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John Miller

John Miller 
Paintings from the early 80’s to the present 
10.09. – 29.10.2016

John Miller belongs to a generation of US artists who, at the beginning of the 1980s, broke loose from Minimal Art and Conceptual Art and to go its own way. At this time, the “Pictures Theory” emerged, exemplified by the work Richard Prince, Cindy Sherman, Allan McCollum and Sherrie Levine – among others. Miller was more closely aligned with a later group of Los Angeles artists who he studied with at CalArts: Mike Kelley, Jim Shaw, Tony Oursler and Christopher Williams. He went on to develop a formal language all of his own, while concerned with the media and consumerism, also calls into question the role of the artist vis-à-vis specific societal and economic conditions. Although his work spans a range of media – video, painting, photography, collage and sculpture –painting from the very outset holds a fundamental significance in his oeuvre and functions as a recurring element.

Miller’s first paintings in particular – which he nicknames his “regionalist” work – are examples of this ongoing argument with, and dissociation from, the socially prevalent notion of what an artist is. For this series Miller decided to produce one painting every day, seemingly choosing his subjects at random, from portraits through street scenes to landscapes. What concern him here was a kind of second-guessing, namely the attempt to capture – as he puts it – “pictures of pictures,” namely the perspective of the proverbial man or woman on the street. Deliberately avoiding bravura painterly technique on one hand and avant-gardist confrontation on the other, he tried to cultivate as sense of the normative and to expose this as an ideological predisposition. In this way, Miller works counter to the idea of the artist as a genius who slaves away in his studio, continually endeavouring to produce an aesthetic masterpiece. Instead, he embeds the prospect of painting in an economically oriented world that has long since been geared to reproduction and quick tempo.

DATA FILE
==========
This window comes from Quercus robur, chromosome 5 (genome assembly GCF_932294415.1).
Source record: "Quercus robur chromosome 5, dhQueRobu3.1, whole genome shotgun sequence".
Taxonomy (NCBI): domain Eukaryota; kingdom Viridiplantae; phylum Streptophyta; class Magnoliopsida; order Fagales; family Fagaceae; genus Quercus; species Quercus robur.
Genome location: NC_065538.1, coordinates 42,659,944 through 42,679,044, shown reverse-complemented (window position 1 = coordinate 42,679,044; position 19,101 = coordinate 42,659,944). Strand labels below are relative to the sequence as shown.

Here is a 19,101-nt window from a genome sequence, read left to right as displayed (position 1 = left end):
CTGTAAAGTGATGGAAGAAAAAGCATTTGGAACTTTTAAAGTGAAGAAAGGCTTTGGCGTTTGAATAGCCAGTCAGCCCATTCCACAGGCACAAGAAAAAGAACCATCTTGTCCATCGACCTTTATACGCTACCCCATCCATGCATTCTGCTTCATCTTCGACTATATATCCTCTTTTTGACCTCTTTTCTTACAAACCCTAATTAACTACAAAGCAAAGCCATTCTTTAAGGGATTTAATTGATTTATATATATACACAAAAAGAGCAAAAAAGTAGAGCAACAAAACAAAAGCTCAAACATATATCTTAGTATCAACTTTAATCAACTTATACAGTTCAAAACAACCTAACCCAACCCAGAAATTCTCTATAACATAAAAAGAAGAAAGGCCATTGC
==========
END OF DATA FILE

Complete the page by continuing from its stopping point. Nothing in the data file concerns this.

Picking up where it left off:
Two brown paintings hanging at the very entrance to the exhibition space evince a sensibility similar to the “regionalist” works. If an artist mixes all the colours available to him on his palette, then what he gets is not – as expected in terms of physics – the colour black, but brown. Miller exploits this process for his own ends: he produces large-format pictures that are monochrome or in part still shot through with traces of the original colours. Above all, the thick application of colour, applied over textures formed from modelling paste, almost compels the observer to think associatively of faeces. Miller himself calls this trope an “excremental impasto”. With this, the artist creates an esthetic model via Sigmund Freud’s contention that artmaking is a sublimated anal impulse. Because nothing can be totally desublimated, in Miller’s procedure, the artist is condemned to failure, given that ultimately neither the colours nor the “natural” application of paint remain.

This failed desublimation can be seen not only in the context of art, but also in mass media. In the late 1990s, Miller began painting the protagonists and settings of game shows such as “The Price is Right” or “Jeopardy!”. While the sets of these programs are intensely colourful, Miller renders their contestants in a drab combination of grey and sepia. He carried this technique over into his “Everything is Said” series, which highlights people crying on reality tv programs – which can be seen as a new kind of game show in which reality is constructed as a game. Despite the theatricality of these images, what comes across is randomness, whateverism, a husk of dead time.

Miller’s latest series of pedestrian paintings derives, in part, from his ongoing “The Middle of the Day” photo project, begun in 1996. The latter are photographs shot between the hours of 12:00 and 2:00 pm. Since many photos in this series feature pedestrians, Miller later began to photograph them with paintings in mind. For these, he makes shaped panels, so that the figures appear as cut-outs. Early works in this series were about ¼ scale, but gradually Miller worked up to life-size and began installing these figures with their feet touching the gallery floor. This created a quasi-tableau vivants, yet because eliminating the background removes these figures from their temporal and spatial context, one wonders where figures originate from. This may lead viewers to consider the private exhibition space in which these paintings are hung in terms of a potential public and the discourse that allows this public to understand itself as such.


Yvonne Scheja